When we constructed our first bed in our new garden space last fall, we drove our 26 year old ‘farm’ truck to a nearby horse barn and filled it with free manure and bedding, then mixed that with the garden soil and compost and let it rot all winter. But we want to plant these two new beds right away, so we’ll have to wait until this fall to add horse manure to them, or risk frying all our seedlings. Frugal note here: If you have an old truck that you only use for hauling stuff occasionally like we do, you can register it as a farm vehicle and your insurance is much, much cheaper that way. Ain’t she a beaut? You should see the other side 😀

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All this is simply to say that frugality allows us to live well on less. Much less. I’ve found that by waiting for things to ‘come to me’, rather than buying them right away almost always pays off. Yesterday during my bimonthly thrift store trip, I finally found the right sized lamp shade I’d been searching for for 50 cents, the exact burgundy-colored set of placemats I’d been wanting for $1, and a cool set of professionally framed prints in the perfect color to match my bathroom  for $6. I’d been on the lookout for all these items for months, it’s just that the stars and moon must’ve lined up just right on this particular day. Planning ahead and being patient paid off. 

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I’ve also found that growing your own food is like printing money. Just like the sharply higher prices I quoted for the paint thinner and wax, food prices have risen sharply too. Growing our own allows us to eat fresh, organic food for a fraction of what that same food would cost in the store or at the market. I harvested a large produce bag of kale and a head of cabbage this week from last fall’s garden and I still have lettuce and parsley going strong too.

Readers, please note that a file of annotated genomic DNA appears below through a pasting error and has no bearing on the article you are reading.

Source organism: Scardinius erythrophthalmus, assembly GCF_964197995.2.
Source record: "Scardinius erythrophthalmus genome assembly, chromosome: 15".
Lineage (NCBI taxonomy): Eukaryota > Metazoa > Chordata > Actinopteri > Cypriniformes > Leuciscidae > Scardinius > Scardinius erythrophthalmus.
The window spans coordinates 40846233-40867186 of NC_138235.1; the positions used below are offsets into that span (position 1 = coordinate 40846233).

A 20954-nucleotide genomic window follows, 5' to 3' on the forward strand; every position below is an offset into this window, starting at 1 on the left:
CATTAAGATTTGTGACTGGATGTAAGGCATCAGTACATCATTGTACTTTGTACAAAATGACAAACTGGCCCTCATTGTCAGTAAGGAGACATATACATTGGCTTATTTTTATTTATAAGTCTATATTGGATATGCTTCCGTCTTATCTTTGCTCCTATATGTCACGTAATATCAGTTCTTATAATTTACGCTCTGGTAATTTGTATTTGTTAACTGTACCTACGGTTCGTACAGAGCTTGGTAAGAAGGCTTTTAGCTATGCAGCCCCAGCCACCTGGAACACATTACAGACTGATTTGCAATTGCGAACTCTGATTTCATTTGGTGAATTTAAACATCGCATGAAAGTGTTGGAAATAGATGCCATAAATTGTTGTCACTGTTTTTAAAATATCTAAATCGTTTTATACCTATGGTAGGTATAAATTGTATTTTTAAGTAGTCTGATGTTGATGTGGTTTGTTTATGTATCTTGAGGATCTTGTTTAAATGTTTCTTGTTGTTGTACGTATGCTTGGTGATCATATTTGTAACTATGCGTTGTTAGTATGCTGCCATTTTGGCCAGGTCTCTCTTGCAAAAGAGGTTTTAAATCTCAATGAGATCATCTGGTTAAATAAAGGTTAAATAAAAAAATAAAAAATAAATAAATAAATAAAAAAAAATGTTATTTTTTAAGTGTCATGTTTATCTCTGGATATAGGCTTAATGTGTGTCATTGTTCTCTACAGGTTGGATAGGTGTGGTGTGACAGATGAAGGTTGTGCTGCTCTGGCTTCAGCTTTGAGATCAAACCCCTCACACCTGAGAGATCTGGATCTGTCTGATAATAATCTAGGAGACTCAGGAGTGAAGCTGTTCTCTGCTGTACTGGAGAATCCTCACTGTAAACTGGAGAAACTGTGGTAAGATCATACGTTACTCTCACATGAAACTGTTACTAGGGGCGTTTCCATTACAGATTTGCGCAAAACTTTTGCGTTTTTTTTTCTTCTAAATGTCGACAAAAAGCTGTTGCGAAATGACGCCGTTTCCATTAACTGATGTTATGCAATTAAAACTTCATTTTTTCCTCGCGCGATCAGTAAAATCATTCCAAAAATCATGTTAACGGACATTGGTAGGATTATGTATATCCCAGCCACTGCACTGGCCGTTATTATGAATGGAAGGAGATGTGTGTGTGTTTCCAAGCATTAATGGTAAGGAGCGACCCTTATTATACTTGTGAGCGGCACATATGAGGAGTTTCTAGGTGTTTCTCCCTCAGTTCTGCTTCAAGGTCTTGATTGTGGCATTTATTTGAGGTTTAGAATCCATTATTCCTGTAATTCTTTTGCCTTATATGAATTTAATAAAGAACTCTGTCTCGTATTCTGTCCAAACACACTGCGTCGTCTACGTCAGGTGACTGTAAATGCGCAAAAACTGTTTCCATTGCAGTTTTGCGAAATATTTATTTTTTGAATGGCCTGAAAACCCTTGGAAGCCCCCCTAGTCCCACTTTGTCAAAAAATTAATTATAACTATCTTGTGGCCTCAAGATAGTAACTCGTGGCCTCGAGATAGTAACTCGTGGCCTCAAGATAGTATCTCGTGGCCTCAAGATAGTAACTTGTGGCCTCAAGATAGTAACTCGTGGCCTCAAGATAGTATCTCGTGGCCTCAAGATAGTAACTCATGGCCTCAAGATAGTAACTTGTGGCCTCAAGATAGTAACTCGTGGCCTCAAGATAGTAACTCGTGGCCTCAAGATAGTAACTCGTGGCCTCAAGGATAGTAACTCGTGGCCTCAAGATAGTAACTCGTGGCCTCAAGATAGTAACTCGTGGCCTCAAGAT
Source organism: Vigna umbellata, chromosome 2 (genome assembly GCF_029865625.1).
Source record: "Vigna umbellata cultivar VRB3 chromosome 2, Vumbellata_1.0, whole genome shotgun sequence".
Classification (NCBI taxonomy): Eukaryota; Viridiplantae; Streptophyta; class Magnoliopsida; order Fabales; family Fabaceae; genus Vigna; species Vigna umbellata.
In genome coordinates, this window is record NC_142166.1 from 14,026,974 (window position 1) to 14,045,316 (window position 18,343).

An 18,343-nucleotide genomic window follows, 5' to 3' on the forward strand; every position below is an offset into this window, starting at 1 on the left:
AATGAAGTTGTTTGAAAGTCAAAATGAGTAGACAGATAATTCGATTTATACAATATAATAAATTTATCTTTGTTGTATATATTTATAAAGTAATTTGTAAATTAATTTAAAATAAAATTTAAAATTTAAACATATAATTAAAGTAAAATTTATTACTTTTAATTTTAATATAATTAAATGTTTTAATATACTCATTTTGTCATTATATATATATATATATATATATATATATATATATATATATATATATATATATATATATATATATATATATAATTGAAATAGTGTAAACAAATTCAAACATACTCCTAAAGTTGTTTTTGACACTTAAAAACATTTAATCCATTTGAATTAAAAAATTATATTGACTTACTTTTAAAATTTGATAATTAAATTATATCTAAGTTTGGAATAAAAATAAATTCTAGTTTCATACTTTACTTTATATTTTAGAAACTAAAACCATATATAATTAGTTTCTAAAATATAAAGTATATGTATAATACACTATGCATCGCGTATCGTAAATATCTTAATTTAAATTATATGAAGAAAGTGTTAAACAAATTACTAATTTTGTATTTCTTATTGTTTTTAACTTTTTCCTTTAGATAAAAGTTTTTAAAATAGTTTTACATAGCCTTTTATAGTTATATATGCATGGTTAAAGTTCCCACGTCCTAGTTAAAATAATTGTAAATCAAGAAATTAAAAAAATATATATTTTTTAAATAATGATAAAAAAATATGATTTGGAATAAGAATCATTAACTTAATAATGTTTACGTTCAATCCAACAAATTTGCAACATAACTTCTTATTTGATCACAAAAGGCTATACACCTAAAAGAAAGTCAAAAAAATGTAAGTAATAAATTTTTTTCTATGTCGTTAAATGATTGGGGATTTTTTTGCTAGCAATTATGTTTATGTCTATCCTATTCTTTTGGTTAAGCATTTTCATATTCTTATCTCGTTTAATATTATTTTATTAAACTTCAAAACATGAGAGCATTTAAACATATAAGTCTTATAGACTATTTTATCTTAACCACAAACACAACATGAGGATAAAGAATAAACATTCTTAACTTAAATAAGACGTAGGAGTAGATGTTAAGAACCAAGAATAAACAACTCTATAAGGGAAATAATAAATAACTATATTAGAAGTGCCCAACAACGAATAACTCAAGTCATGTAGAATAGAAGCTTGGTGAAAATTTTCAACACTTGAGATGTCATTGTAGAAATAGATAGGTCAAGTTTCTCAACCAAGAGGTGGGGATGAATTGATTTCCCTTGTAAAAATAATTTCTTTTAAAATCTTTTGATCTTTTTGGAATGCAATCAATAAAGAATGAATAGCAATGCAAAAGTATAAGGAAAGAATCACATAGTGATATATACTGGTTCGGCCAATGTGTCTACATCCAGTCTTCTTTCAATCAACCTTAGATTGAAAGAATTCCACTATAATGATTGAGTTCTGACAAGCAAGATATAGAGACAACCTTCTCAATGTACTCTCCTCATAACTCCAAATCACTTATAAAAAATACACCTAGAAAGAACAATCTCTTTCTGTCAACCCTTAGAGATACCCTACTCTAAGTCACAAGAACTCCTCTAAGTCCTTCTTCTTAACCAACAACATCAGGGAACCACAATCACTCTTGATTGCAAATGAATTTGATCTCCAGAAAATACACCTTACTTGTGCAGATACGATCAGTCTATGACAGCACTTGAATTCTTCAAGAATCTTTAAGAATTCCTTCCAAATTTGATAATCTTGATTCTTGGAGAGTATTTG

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Combined with a few basic staples from my pantry, that’s enough for a gourmet meal of Soba Noodles with Kale and Peanut Sauce with a side of stir-fried cabbage on Friday, a pot of Potato-Kale soup with a side of Fusion Slaw on Saturday, and finally, a fiery Chinese stir-fry on Sunday, using the last of the shredded cabbage and kale, along with home-grown sprouts, red and green peppers, carrots, snow peas and celery, all ‘put by’ last fall.

The purpose of this blog is to share ideas that might inspire you to begin  transitioning to a lower-energy, lower-consumption, lower-income lifestyle-if times get hard or even if they don’t. Even though I’ve been on a media fast for a few weeks, I’ve still managed to hear about many scary things going on in our government, in our country and in our world. I may not be able to control those things, but I can sure as hell control how I spend my money, who I vote for, how I spend my time and what I eat. And that’s saying a lot, don’t you agree?

 

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2 Comments so far
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Nice post Sam- glad you found that lampshade! Elizabeth

Comment by Elizabeth Malayter

Good Post. Looks like a great sustainability effort. Thanks.

Comment by informationforager